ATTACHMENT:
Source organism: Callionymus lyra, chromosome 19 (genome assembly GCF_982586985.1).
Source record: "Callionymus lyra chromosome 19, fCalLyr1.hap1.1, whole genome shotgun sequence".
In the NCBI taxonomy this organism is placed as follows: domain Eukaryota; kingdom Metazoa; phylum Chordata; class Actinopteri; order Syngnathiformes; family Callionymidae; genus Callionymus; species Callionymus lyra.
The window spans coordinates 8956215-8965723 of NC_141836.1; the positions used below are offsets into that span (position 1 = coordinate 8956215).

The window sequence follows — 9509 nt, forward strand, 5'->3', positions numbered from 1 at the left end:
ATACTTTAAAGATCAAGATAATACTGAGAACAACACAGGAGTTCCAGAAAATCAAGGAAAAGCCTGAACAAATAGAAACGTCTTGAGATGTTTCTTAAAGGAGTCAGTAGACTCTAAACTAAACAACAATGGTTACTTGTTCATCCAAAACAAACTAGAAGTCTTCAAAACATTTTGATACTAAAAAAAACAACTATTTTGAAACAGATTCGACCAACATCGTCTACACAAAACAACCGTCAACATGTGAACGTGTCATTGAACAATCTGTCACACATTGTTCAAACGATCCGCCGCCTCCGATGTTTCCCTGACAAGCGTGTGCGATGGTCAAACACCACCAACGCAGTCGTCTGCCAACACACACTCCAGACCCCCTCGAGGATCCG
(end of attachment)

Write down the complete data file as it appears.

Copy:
Source organism: Callionymus lyra, chromosome 19 (genome assembly GCF_982586985.1).
Source record: "Callionymus lyra chromosome 19, fCalLyr1.hap1.1, whole genome shotgun sequence".
In the NCBI taxonomy this organism is placed as follows: domain Eukaryota; kingdom Metazoa; phylum Chordata; class Actinopteri; order Syngnathiformes; family Callionymidae; genus Callionymus; species Callionymus lyra.
The window spans coordinates 8956215-8965723 of NC_141836.1; the positions used below are offsets into that span (position 1 = coordinate 8956215).

The window sequence follows — 9509 nt, forward strand, 5'->3', positions numbered from 1 at the left end:
ATACTTTAAAGATCAAGATAATACTGAGAACAACACAGGAGTTCCAGAAAATCAAGGAAAAGCCTGAACAAATAGAAACGTCTTGAGATGTTTCTTAAAGGAGTCAGTAGACTCTAAACTAAACAACAATGGTTACTTGTTCATCCAAAACAAACTAGAAGTCTTCAAAACATTTTGATACTAAAAAAAACAACTATTTTGAAACAGATTCGACCAACATCGTCTACACAAAACAACCGTCAACATGTGAACGTGTCATTGAACAATCTGTCACACATTGTTCAAACGATCCGCCGCCTCCGATGTTTCCCTGACAAGCGTGTGCGATGGTCAAACACCACCAACGCAGTCGTCTGCCAACACACACTCCAGACCCCCTCGAGGATCCG